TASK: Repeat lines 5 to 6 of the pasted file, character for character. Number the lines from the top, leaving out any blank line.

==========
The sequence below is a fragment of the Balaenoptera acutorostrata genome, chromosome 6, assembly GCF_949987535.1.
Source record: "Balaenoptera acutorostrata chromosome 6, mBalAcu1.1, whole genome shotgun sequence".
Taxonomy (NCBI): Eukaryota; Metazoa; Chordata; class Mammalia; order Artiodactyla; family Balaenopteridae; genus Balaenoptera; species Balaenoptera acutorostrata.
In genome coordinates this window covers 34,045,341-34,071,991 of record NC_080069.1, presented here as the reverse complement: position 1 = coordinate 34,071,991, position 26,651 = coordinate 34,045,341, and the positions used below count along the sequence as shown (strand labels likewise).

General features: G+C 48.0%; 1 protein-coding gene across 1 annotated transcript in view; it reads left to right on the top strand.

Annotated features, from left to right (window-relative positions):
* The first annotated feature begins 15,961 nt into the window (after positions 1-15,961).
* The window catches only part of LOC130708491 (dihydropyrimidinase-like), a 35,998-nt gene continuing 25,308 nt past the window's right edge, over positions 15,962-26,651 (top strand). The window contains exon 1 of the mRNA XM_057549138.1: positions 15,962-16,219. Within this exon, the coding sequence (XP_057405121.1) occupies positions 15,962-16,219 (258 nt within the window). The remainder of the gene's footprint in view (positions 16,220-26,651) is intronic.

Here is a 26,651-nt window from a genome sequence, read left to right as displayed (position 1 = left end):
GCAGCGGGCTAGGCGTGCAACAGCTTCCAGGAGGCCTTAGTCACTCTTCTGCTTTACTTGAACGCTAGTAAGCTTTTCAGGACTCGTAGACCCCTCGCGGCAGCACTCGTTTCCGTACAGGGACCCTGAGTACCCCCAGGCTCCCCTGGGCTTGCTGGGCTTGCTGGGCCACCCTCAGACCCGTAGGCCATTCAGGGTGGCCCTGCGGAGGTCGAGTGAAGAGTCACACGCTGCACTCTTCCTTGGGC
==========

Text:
General features: G+C 48.0%; 1 protein-coding gene across 1 annotated transcript in view; it reads left to right on the top strand.

Annotated features, from left to right (window-relative positions):